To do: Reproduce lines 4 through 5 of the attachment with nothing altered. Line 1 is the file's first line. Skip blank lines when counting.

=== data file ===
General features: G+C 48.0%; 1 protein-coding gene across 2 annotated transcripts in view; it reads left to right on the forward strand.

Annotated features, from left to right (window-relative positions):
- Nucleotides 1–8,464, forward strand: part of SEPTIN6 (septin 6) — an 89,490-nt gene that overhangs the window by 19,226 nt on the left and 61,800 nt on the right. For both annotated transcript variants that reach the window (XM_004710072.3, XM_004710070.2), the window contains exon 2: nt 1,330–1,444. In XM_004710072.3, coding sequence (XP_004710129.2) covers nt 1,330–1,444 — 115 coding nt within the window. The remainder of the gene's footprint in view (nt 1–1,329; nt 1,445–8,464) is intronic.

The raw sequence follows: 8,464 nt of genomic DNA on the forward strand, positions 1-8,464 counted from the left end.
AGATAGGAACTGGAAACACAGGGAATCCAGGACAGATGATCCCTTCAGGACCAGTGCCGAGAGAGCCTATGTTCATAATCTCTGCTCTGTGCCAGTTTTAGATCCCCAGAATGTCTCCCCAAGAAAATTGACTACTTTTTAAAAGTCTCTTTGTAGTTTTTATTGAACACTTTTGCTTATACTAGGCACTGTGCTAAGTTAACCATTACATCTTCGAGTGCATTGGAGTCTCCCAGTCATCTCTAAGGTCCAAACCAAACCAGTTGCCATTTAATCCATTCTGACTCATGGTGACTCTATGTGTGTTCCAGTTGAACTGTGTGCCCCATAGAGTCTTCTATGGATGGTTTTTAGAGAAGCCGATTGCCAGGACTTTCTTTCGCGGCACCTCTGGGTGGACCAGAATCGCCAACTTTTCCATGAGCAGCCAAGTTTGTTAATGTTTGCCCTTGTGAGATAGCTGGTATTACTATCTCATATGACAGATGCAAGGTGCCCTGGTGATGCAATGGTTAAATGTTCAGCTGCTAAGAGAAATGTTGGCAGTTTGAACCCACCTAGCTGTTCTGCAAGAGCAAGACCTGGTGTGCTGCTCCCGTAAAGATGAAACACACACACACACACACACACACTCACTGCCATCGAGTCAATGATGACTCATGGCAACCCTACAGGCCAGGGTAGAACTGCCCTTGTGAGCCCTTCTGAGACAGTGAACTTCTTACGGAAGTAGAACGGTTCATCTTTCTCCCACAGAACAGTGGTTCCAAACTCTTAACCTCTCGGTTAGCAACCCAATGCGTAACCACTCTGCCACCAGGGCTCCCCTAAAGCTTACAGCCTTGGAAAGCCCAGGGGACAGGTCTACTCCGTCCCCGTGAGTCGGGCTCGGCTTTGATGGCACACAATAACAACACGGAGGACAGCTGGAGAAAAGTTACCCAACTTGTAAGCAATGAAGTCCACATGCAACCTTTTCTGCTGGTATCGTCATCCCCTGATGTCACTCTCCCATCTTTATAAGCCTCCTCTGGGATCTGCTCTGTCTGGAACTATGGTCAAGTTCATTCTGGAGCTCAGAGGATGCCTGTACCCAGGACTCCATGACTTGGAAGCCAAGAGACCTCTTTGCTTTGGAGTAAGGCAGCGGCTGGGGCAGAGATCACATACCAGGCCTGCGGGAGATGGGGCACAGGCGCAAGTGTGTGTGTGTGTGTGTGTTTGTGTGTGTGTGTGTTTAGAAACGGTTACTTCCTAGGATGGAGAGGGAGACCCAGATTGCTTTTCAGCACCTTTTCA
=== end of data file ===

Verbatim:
The raw sequence follows: 8,464 nt of genomic DNA on the forward strand, positions 1-8,464 counted from the left end.
AGATAGGAACTGGAAACACAGGGAATCCAGGACAGATGATCCCTTCAGGACCAGTGCCGAGAGAGCCTATGTTCATAATCTCTGCTCTGTGCCAGTTTTAGATCCCCAGAATGTCTCCCCAAGAAAATTGACTACTTTTTAAAAGTCTCTTTGTAGTTTTTATTGAACACTTTTGCTTATACTAGGCACTGTGCTAAGTTAACCATTACATCTTCGAGTGCATTGGAGTCTCCCAGTCATCTCTAAGGTCCAAACCAAACCAGTTGCCATTTAATCCATTCTGACTCATGGTGACTCTATGTGTGTTCCAGTTGAACTGTGTGCCCCATAGAGTCTTCTATGGATGGTTTTTAGAGAAGCCGATTGCCAGGACTTTCTTTCGCGGCACCTCTGGGTGGACCAGAATCGCCAACTTTTCCATGAGCAGCCAAGTTTGTTAATGTTTGCCCTTGTGAGATAGCTGGTATTACTATCTCATATGACAGATGCAAGGTGCCCTGGTGATGCAATGGTTAAATGTTCAGCTGCTAAGAGAAATGTTGGCAGTTTGAACCCACCTAGCTGTTCTGCAAGAGCAAGACCTGGTGTGCTGCTCCCGTAAAGATGAAACACACACACACACACACACACACTCACTGCCATCGAGTCAATGATGACTCATGGCAACCCTACAGGCCAGGGTAGAACTGCCCTTGTGAGCCCTTCTGAGACAGTGAACTTCTTACGGAAGTAGAACGGTTCATCTTTCTCCCACAGAACAGTGGTTCCAAACTCTTAACCTCTCGGTTAGCAACCCAATGCGTAACCACTCTGCCACCAGGGCTCCCCTAAAGCTTACAGCCTTGGAAAGCCCAGGGGACAGGTCTACTCCGTCCCCGTGAGTCGGGCTCGGCTTTGATGGCACACAATAACAACACGGAGGACAGCTGGAGAAAAGTTACCCAACTTGTAAGCAATGAAGTCCACATGCAACCTTTTCTGCTGGTATCGTCATCCCCTGATGTCACTCTCCCATCTTTATAAGCCTCCTCTGGGATCTGCTCTGTCTGGAACTATGGTCAAGTTCATTCTGGAGCTCAGAGGATGCCTGTACCCAGGACTCCATGACTTGGAAGCCAAGAGACCTCTTTGCTTTGGAGTAAGGCAGCGGCTGGGGCAGAGATCACATACCAGGCCTGCGGGAGATGGGGCACAGGCGCAAGTGTGTGTGTGTGTGTGTGTTTGTGTGTGTGTGTGTTTAGAAACGGTTACTTCCTAGGATGGAGAGGGAGACCCAGATTGCTTTTCAGCACCTTTTCA